This smart, modern woman met my uncle in the 1950s. She married my mother’s twin when I was four, and they shared a love of life, cooking, travel and art. As you can see her, she inspired art as well:
Ellie Among the Poppies, Janis Commentz Poppy Fields, Emel Smith Stonehenge, Emel Smith
Ever the encourager, she influenced me from an early age. At six, I wanted to be a teacher as she was (and I taught high school for 35 years).
Ellie made those in her life feel extra special.
She was an excellent cook – brightly colored orange and turquoise jars full of pasta, beans and goodies lined her kitchen. Food and music were important. She loved Mexico and Mexican art – especially Nativity figurines and Oaxacan candle holders. I hope to hook up their hi fi and listen to some of the records in their collection--- a random sampling includes Songs of Charles Trenet (Parisian cabaret), the 15th Annual Topanga Banjo & Fiddle Contest, Japanese Koto Classics, Harry Belafonte, Billie Holiday , Andre Previn, Xavier Cugat, Sounds of the Middle East, Herb Alpert, traditional classics….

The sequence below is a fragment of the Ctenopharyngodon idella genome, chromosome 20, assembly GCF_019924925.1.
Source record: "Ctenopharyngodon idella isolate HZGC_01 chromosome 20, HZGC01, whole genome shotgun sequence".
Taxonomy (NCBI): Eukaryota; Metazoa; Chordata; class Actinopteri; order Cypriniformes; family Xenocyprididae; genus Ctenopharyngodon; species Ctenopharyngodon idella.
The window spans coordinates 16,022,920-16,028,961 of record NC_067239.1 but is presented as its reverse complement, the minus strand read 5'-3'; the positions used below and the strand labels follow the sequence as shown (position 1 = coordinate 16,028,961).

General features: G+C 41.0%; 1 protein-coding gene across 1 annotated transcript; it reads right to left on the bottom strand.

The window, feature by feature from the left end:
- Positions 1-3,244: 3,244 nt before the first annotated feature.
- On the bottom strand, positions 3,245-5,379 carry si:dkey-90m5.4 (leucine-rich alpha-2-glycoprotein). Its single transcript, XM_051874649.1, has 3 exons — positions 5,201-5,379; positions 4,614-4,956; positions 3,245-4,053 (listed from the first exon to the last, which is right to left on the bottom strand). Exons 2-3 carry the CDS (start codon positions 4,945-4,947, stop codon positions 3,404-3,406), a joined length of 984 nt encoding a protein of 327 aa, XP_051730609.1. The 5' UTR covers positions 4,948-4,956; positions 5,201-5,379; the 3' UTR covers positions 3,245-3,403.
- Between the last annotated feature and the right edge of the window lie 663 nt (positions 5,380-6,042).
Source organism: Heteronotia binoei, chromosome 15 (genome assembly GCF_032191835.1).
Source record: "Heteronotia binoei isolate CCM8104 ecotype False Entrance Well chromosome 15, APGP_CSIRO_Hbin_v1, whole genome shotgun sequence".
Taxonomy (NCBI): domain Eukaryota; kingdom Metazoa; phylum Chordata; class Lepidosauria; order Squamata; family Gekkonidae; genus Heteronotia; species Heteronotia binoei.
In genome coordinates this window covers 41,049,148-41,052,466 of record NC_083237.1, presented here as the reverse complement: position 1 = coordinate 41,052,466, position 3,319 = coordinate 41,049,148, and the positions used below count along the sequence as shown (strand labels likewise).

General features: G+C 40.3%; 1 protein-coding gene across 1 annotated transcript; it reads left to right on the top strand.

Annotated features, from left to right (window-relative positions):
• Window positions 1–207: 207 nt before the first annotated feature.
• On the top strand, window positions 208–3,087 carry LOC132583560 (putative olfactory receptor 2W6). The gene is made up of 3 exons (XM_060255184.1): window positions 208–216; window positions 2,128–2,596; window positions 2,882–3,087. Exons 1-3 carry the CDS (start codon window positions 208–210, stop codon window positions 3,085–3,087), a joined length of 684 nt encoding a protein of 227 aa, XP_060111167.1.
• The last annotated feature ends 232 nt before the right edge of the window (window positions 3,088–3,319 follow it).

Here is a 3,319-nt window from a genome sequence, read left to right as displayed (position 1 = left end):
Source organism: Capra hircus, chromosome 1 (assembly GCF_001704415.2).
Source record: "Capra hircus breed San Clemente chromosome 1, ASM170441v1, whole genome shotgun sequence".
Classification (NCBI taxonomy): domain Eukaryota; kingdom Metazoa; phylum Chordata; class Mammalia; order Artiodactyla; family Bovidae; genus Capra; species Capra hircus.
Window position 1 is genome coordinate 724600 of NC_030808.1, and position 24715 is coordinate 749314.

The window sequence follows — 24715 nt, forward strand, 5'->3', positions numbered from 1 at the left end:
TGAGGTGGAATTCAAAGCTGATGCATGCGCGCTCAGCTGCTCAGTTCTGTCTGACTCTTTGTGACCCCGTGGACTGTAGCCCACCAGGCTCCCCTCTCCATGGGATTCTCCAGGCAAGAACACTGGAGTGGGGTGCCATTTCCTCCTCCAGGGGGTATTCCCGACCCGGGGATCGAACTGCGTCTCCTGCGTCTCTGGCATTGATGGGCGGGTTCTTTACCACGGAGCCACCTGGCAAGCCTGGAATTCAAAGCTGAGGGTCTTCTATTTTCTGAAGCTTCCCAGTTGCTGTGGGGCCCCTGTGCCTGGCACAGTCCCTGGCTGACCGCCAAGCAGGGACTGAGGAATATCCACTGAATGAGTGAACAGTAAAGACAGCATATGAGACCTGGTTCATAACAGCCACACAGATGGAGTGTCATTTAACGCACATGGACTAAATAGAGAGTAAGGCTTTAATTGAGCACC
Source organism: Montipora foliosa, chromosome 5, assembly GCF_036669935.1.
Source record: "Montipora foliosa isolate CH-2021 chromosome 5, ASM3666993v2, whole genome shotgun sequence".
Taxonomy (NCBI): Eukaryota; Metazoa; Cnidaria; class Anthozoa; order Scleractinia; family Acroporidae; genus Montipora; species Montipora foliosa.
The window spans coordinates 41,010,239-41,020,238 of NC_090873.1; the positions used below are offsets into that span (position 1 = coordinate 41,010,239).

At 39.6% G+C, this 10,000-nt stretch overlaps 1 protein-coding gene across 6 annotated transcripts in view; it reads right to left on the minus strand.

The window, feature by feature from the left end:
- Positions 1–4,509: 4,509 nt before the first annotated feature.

She and Emel loved to travel and decided to add a new experience! Traveling with a young child. When our son was four, they proposed a vacation with us. What at a memorable, wonderful trip which included an alligator watching boat ride in Louisiana, visits to antebellum plantations and New Orleans! Expecting our 2nd child, I was just too tired to accompany them to hear jazz at Preservation Hall! Alas!
I paid little attention when Ellie skipped the swimming pools. Soon after they retired, we learned Ellie had never learned to swim. She was determined and signed up for lessons in their new retirement community. She overcame her fear!